She played for three years with the Addison varsity with her dad a co-head coach. When Addison decided to re-post the coaching job this past offseason, Kelly said he stepped aside. In the aftermath, Alisha decided to not play softball for Addison this spring.

Baseball became a possibility, and Kelly Gahn told his daughter he’d support whatever she decided.

“I just wanted to do something,” Alisha Gahn said. “I didn’t want to sit around and be sad that I didn’t play softball.”

She started attending Addison’s offseason baseball workouts.

“She told me she was leaning toward playing baseball rather than softball,” Gramm said. “We talked about it and checked into it. Opening day came, she showed up to the tryouts and she did well in the cage, and she throws the ball well.

“She’s just got a mind for the game. The rules of baseball and softball are basically the same, so she knows what she is doing out there.”

Gahn, who recently turned 18, is having a blast.

In a doubleheader against Tekonsha on Friday, Gahn went 2-for-3 at the plate. She’s playing mainly rightfield but also has been penciled into the Panthers lineup as a designated hitter.

The biggest thing for her personally is she’s no longer a pitcher. Last year she went 12-6 with 177 strikeouts in 107 innings for the Addison softball team in earning a Division 4 all-state honorable mention.

“Pitching is my thing,” she said. “That’s what I’ve done for years. That is what I did. That was my place on a team. That’s not my place in baseball.

It took some time to adjust to high school baseball pitching as well.

“The hitting is definitely different,” she said. “But I think that is what we work on as a team the most, so that helps.”

Gramm said Gahn - who hit .357 in 115 at-bats in softball last year - can hit on this diamond as well.

Gahn, at bat, steps into a swing.“We didn’t know how she would adjust to the pitching – the smaller ball, the distance (from the pitcher’s mound to home plate). She connects. She puts the ball in play. She does very good at the plate.”

Gahn said she likes baseball so far. She's even adjusting to her new mitt.

“I always knew there were differences between baseball and softball,” she said. “Whenever I watch Major League Baseball on TV, it looks like a bunch of guys trying to get home runs. After playing it, I like it. It’s pushed me and forced me to grow in the other positions.”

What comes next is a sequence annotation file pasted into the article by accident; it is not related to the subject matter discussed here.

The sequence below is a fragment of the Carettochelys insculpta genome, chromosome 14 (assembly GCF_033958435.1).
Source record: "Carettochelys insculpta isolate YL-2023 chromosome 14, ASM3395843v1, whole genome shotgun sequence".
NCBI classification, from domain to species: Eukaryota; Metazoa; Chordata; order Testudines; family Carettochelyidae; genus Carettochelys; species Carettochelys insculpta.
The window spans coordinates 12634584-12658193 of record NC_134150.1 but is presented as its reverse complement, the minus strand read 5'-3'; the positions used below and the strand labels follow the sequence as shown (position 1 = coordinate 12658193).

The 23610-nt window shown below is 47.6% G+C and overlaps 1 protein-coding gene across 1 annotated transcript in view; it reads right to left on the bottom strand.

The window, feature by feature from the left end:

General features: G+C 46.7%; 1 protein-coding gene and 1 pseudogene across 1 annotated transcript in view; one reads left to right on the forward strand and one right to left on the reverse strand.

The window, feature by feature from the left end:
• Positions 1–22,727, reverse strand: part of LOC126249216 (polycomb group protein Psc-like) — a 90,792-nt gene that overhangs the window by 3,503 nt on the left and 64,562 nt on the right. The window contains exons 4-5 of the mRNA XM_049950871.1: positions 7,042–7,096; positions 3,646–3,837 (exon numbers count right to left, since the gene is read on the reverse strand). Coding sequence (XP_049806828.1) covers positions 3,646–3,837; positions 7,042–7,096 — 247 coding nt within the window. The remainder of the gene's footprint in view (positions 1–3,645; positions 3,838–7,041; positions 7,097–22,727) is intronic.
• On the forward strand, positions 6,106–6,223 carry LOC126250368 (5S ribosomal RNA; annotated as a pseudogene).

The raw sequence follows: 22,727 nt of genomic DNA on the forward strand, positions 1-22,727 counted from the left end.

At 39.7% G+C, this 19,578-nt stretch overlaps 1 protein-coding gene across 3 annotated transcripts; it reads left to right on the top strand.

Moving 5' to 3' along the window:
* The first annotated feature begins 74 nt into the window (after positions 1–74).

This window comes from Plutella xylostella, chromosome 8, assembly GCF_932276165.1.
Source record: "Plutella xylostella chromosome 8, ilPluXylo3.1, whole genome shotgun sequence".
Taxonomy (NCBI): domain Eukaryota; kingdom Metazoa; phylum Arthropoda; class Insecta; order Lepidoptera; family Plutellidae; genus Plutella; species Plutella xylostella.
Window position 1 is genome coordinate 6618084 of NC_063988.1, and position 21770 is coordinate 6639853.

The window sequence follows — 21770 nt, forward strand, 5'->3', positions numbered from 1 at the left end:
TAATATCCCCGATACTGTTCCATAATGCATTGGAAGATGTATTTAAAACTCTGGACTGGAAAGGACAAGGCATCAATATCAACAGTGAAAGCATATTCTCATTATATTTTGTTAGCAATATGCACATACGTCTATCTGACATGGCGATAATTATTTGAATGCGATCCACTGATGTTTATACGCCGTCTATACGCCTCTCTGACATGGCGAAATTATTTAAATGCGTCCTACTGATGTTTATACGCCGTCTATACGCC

One of main differences is on the basepaths.

“On Friday, I got a hit and got on base,” she said. “My first base coach was talking to me. I got a little bit distracted, and I got picked off. I definitely learned something.”

Gahn said her new teammates have been great.

“Getting to know how to interact with a team of guys is different,” she said. “I have to find ways to connect with them. We are all playing the same sport, though. We are just players on the same team, just playing baseball. It’s slowly getting more comfortable. (But) there are times I miss playing on a team of girls.”

“She fits in just fine,” Gramm said of her move to baseball. “She’s part of the guys and part of the team. They just want to play and just want to win. The team has taken to her. They know her, and she’s part of that senior group anyways. I think she is having a good, fun time. It hasn’t been much of a transition at all. She’s been a welcome addition.”

Softball is still part of Gahn’s life.

Missouri is one of the few states that plays softball in the fall, which means travel softball season is in the spring. Gahn and her family pack up on the weekends and head south to play on a travel team, something the MHSAA allows since she is not currently playing softball in Michigan. It’s a seven-hour drive, one way.

“At first I was just going to go down south on the weekends and play softball,” she said. “Then I got to thinking what about baseball. We looked it up, went through the rules and it worked out perfectly. The MHSAA says softball is not the same sport as baseball. I can play baseball for Addison and go down south to play softball.”

Gahn, who also dances competitively and golfs – she tied for 18th in the latter at the Lower Peninsula Division 4 Final in the fall – wants to play softball in college. She’s talked to a few coaches, she said, who are supportive of her decision to play baseball this spring.

“I’ve put so much work into softball,” she said. “College is the next step for me. I’m super excited. At the end of the day, I just want to play softball.”

Gahn said her and her family did have a conversation about moving to a new district, but she was against that.

“I just want to graduate with my friends,” she said. “Sports are important to me, but I didn’t want to uproot my life. The easiest decision might have been to just move and go somewhere else. I didn’t want to do that. I’m happy right now.”

Doug DonnellyDoug Donnelly has served as a sports and news reporter and city editor over 25 years, writing for the Daily Chief-Union in Upper Sandusky, Ohio from 1992-1995, the Monroe Evening News from 1995-2012 and the Adrian Daily Telegram since 2013. He's also written a book on high school basketball in Monroe County and compiles record books for various schools in southeast Michigan. E-mail him at [email protected] with story ideas for Jackson, Washtenaw, Hillsdale, Lenawee and Monroe counties.

PHOTOS (Top) Alisha Gahn hangs out with her baseball teammates in the dugout this season. (Middle) Gahn, at bat, steps into a swing. (Photos courtesy of Kelly Gahn.)